Couples Creating Art or Playing Board Games Release ‘Love Hormone’ — but the Men Painters Release Most
‘This has implications for the everyday family – to find those small, meaningful ways to interact,’ Baylor researcher says
When couples play board games together or take a painting class with each other, their bodies release oxytocin — sometimes dubbed the “hugging hormone.” But men wielding paintbrushes released twice as much or more as the level of women painters and couples playing games, a Baylor University study finds.
“We were expecting the opposite — that couples playing the board games would interact more because they were communicating about the games and strategies, or because they were competing, and with more interaction, they would release more oxytocin,” which is associated with bonding and family cohesiveness, said Karen Melton, Ph.D., assistant professor of child and family studies in Baylor’s Robbins College of Health and Human Sciences.
The study — “Examining Couple Recreation and Oxytocin Via the Ecology of Family Experiences Framework” — is published in the Journal of Marriage and Family, the journal of the National Council on Family Relations.
Researchers also expected that painting couples would be more attentive to the instructor and to the canvas than to their partners — but instead, couples in the art class reported more partner-touching than couples playing board games.
“Typically, an art class is not seen as an interactive date with your partner. But sometimes couples that were painting turned the activity into a bonding time by choosing to interact — putting an arm around their partner or simply saying, ‘Good job,’” Melton said.
The study is the first to examine how distinct types of leisure are associated with oxytocin release, researchers said.
“Our big finding was that all couples release oxytocin when playing together — and that’s good news for couples’ relationships,” Melton said. “But men in the art class released 2 to 2.5 times more oxytocin than the other groups. This suggests that some types of activities may be more beneficial to males than females, and vice versa.”
Of the four groups, the release of oxytocin increased most for the men in the art class, followed by women playing board games; women in the art class; and last, men playing board games. But the last three groups did not differ significantly from one another, the study found.
Researchers also identified a significant environmental impact, in that couples in a novel setting and activity released more oxytocin than in a familiar home-like environment. That suggests that novelty can be an important factor to consider when planning date nights with our partners.
For the study, Melton and Maria Boccia, Ph.D., professor of child and family studies, recruited 20 couples ranging in age from 25 to 40. Couples were randomly assigned to participate in one of two couple dates — game night or couple art class — for one hour. One group played board games in a familiar home-like setting. Couples were alone. These couples chose familiar games that would not require them to read instructions. Among the games were cards, checkers, chess, puzzles, dominoes, Monopoly and word games.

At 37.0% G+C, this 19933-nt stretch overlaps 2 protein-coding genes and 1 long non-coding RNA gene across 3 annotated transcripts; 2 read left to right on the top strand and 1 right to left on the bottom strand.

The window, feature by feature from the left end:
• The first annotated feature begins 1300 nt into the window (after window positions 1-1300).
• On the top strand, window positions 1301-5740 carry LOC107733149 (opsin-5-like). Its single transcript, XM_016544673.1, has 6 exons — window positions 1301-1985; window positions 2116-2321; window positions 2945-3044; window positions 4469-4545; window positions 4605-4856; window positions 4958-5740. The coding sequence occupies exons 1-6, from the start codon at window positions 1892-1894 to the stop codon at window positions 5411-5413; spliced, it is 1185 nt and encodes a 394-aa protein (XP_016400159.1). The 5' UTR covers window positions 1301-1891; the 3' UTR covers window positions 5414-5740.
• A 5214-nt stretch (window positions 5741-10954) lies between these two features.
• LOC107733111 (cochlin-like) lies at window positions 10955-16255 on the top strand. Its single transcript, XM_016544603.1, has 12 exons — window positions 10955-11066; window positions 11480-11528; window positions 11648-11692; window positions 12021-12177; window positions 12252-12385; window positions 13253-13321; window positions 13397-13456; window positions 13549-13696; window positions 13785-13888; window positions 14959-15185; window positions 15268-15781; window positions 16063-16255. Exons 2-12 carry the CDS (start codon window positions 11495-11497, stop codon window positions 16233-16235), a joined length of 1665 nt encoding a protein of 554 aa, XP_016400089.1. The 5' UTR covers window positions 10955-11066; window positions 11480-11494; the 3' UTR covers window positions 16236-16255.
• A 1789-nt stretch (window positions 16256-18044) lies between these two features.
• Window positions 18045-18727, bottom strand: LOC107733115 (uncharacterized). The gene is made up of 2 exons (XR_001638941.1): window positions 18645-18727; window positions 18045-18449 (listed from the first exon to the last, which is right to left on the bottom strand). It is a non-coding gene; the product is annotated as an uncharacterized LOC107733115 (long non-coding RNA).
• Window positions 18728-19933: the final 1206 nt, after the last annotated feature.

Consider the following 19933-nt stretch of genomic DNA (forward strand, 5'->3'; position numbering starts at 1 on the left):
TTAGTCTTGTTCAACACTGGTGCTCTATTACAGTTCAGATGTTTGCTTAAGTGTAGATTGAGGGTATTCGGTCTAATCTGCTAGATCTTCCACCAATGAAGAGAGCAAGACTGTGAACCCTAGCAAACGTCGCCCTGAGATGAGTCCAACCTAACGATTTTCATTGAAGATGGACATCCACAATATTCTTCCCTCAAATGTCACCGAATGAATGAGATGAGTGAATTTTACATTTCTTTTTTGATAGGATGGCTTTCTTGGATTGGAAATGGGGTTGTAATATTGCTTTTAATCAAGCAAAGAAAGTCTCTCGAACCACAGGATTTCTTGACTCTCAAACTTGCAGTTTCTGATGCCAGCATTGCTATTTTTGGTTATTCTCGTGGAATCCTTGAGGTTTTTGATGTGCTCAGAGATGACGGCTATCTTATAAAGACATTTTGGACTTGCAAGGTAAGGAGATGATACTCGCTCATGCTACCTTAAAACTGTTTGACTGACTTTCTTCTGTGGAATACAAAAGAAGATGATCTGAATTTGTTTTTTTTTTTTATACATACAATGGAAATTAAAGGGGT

Meanwhile, the other group participated in painting classes for couples at a community art studio. These couples participated in two groups of five couples. They painted a beach scene with their initials in the sand. The art instructor had prepared the canvases to reduce interactions between the couples.
To measure participants’ oxytocin levels, researchers took urine samples before and after the activities. They also administered a six-item survey about the couple’s familiarity with the activities and about their communication, touch and eye contact with their partners during the sessions, which lasted for about an hour.
In the future, Melton and Boccia want to explore further what role the environment may play in oxytocin release.
The researchers noted that their study differs from others, in which participants have been asked to perform specific actions as cuddling, hand-holding or massage, sometimes for an assigned period. The physical interactions in Melton and Boccia’s study took place without prompting and lasted briefly.
“This has implications for the everyday family – to find those small, meaningful ways to interact when they’re eating dinner together or going for a walk or doing homework with a child or sitting on their couches with their iPad,” Melton said.
“While, yes, this advice is simple, we also have to make sure we’re doing the hard work … This is the hard advice: we have to make time for our families if we want to have families.”